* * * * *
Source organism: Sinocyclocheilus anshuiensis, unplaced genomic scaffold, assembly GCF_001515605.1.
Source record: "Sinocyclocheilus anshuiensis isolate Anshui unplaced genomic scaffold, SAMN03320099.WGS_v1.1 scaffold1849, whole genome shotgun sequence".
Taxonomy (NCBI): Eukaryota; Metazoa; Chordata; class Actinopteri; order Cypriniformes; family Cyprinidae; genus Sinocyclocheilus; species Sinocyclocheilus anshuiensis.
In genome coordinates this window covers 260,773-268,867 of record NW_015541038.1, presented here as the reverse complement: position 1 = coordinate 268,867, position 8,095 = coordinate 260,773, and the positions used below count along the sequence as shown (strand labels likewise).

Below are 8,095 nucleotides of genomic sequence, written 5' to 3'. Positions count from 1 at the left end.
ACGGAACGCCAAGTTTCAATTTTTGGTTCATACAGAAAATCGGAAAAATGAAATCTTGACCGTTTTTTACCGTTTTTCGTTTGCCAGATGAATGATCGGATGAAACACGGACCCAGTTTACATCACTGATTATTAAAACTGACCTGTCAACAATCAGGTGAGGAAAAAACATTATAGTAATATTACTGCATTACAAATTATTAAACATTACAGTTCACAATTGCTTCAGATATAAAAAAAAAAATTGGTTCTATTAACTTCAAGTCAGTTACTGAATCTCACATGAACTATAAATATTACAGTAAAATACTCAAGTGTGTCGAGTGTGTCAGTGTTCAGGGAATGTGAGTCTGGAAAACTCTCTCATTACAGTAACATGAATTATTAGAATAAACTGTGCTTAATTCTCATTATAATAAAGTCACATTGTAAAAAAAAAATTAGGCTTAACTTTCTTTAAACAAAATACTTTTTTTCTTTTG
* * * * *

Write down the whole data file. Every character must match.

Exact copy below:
Source organism: Sinocyclocheilus anshuiensis, unplaced genomic scaffold, assembly GCF_001515605.1.
Source record: "Sinocyclocheilus anshuiensis isolate Anshui unplaced genomic scaffold, SAMN03320099.WGS_v1.1 scaffold1849, whole genome shotgun sequence".
Taxonomy (NCBI): Eukaryota; Metazoa; Chordata; class Actinopteri; order Cypriniformes; family Cyprinidae; genus Sinocyclocheilus; species Sinocyclocheilus anshuiensis.
In genome coordinates this window covers 260,773-268,867 of record NW_015541038.1, presented here as the reverse complement: position 1 = coordinate 268,867, position 8,095 = coordinate 260,773, and the positions used below count along the sequence as shown (strand labels likewise).

Below are 8,095 nucleotides of genomic sequence, written 5' to 3'. Positions count from 1 at the left end.
ACGGAACGCCAAGTTTCAATTTTTGGTTCATACAGAAAATCGGAAAAATGAAATCTTGACCGTTTTTTACCGTTTTTCGTTTGCCAGATGAATGATCGGATGAAACACGGACCCAGTTTACATCACTGATTATTAAAACTGACCTGTCAACAATCAGGTGAGGAAAAAACATTATAGTAATATTACTGCATTACAAATTATTAAACATTACAGTTCACAATTGCTTCAGATATAAAAAAAAAAATTGGTTCTATTAACTTCAAGTCAGTTACTGAATCTCACATGAACTATAAATATTACAGTAAAATACTCAAGTGTGTCGAGTGTGTCAGTGTTCAGGGAATGTGAGTCTGGAAAACTCTCTCATTACAGTAACATGAATTATTAGAATAAACTGTGCTTAATTCTCATTATAATAAAGTCACATTGTAAAAAAAAAATTAGGCTTAACTTTCTTTAAACAAAATACTTTTTTTCTTTTG